Having a CIRP in place to help organizations stop the incident and repair the damages as quickly as possible could mean the difference between losing hundreds of dollars and tens of thousands of dollars. And conducting forensics after the incident could let you know who the hacker was and how to prevent future attacks. In this session, attendees will learn
- What constitutes an “incident”?
- How to prepare an Incident Response Plan tailored to their organization
- Which people in the organization need to be involved in the planning and become a member of the Community Emergency Response Team
- How to decide what systems are most critical to get back online first
- What the best ways are to stop an incident before it spreads
- How to conduct a tabletop exercise to test the organization’s ability to respond to an incident.
1 Ponemon Institute, LLC, “Cost of Data Breach Study : Global Analysis”
The Evolution of Endpoint Security: Detecting and Responding to Malware Across the Entire Kill Chain
Over the past decade, the volume of malware produced and potentially infecting organizations, has multiplied by orders of magnitude. The scope of the threat, in conjunction with little to no innovation by traditional security vendors has left organizations like yours vulnerable. The time is NOW to expand security infrastructures to include detection and response capabilities that allow you to fully scope, contain and remediate each threat in real-time on your endpoints and servers. Join Bit9 to discuss the emergence of endpoint malware and the new class of security solutions that can detect threats early and across more points in the kill chain.
In this session James describes the techniques of encryption and hashing and the complexity of the algorithms that are used for both techniques. Insight into the techniques and complexity provides better understanding of the need for strong encryption keys, why brute force attacks can be successful, and why there is a need for both encryption and hashing.
Business Continuity in the Cyber Security Context
The NYS Forum Panel
You hear the phrase, “Cyber Security”. Cyber Security is protecting connected systems against vulnerabilities. Timely involvement of all business area leadership is crucial. That said, there might be opportunities to better integrate the IT response with the organization’s business continuity program and structure, so that if an event does occur, the organization can provide a timely and coordinated response. How do we obtain clear proof of data recoverability and security? How do we utilize business continuity for logging and backing up data to avoid destruction of evidence while shutting down access? How can we achieve this at a lower cost with more visibility on pricing? After all, cyber security incidents can have business continuity implications and impacts that extend far beyond IT.
This panel session discusses answers to these questions with an overview of the current security landscape, while providing a walkthrough of lessons learned covering additional topics such as contracts, security reviews, and plan development. We will discuss highlights of different actions an organization can take now to better align business continuity and cyber security efforts and increase organizational resilience.
In the wake of a torrent of sensitive information disclosures by individuals who may have exploited their administrative rights and duties many IT organizations are re-examining how they secure the management plane of their IT infrastructure. This presentation looks at what type of access network administrators have to data that transits their networks and presents a number of solutions that can be used to put controls in place that safeguard data and the integrity of the administrators.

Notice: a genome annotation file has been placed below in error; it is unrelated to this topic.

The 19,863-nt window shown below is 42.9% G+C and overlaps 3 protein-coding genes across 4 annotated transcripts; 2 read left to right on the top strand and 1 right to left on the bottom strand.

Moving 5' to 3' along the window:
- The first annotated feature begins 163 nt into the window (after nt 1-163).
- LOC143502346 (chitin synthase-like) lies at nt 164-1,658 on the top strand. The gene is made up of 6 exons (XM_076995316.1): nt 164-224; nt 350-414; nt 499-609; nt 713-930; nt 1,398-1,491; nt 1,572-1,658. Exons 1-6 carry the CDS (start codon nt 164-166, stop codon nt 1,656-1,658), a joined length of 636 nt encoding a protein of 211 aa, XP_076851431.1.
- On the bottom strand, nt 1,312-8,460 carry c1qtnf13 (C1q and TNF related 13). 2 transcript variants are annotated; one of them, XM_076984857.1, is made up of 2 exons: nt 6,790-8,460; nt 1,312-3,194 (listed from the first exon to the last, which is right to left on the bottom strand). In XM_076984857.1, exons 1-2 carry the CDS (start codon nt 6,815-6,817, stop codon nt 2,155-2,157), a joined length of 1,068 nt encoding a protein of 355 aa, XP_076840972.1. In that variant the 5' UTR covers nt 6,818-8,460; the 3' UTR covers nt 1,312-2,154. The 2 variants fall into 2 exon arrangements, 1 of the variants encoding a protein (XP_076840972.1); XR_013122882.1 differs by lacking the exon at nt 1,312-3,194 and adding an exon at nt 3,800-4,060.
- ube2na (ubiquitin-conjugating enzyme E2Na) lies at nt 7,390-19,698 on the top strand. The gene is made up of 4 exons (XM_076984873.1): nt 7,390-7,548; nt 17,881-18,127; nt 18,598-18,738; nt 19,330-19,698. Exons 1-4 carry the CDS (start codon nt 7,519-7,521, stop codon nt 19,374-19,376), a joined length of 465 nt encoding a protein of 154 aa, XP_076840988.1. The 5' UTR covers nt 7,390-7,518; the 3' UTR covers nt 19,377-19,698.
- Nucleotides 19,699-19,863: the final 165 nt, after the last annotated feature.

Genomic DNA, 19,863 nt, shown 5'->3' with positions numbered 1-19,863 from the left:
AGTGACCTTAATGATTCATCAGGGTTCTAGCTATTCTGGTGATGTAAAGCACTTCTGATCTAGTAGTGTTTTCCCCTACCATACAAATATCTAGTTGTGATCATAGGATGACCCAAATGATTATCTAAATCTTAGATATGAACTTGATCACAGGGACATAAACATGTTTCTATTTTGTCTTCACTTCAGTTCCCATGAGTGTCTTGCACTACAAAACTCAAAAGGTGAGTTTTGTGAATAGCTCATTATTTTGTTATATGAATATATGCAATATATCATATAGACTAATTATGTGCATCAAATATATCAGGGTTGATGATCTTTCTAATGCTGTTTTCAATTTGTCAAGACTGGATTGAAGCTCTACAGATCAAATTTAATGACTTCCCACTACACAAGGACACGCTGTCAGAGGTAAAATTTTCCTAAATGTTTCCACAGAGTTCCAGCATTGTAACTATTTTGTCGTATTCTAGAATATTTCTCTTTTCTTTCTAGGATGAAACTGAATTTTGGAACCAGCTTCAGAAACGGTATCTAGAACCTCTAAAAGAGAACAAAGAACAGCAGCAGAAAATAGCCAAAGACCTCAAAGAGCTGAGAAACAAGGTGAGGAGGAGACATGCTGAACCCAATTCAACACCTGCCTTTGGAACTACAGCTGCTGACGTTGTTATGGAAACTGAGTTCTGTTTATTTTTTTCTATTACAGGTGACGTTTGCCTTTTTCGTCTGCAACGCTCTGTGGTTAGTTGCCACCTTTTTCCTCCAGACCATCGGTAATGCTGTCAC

Adaptive Vigilance: Building the Capability to Detect Today’s Threats
Vigilant by Deloitte
Over the past decade, defending against cyber attacks has become geometrically more complex. As more of society’s core infrastructure has become networked and digitized, electronic data, itself, has become a precious commodity, leading to the development of an increasingly sophisticated underground market in stolen data that has the ability to change rapidly to evade detection. Hackers are aggressively zeroing in on state organizations in an effort to extract the vast amount of citizen data stored in systems. And as more and more critical infrastructure – transportation systems, power distribution, and central communications – are operated through network-connected control systems, we introduce new potential for attacks that can seriously and rapidly impact public health and safety.
Despite the layers of best practices and security controls organizations have installed over the years, perfect security is impossible. Malicious actors shift tactics and procedures very rapidly to circumvent controls, and exploit gaps in our complex environments. While it is essential to be proactive in protecting what we can, it is essential to also invest in monitoring systems that can more effectively detect emerging threats and unusual patterns of activity that may indicate unauthorized activity. In this presentation, Mr. Magee will outline a risk-intelligent, threat-aware method for building detection capabilities that are tightly aligned with an organization’s top risk priorities, and help organizations better adapt to the constant flux of both the threat landscape and the IT environment. He will also address practical considerations for how to build improved capabilities within tight budget constraints.
Implementing Security While Under Attack
CGI Technology and Solutions Inc.
Implementing a reliable security program is a complex undertaking under ideal circumstances. Successful security is exponentially more difficult when faced with the high potential for attack. This can come in the form of attention by criminals, terrorists, political opponents and sometimes unknowingly by unanticipated volume. Partners need to be more carefully selected and timely operational statistics are more crucial. This session will present some proven practices and creative ideas for implementing security with conditions that are less than optimum.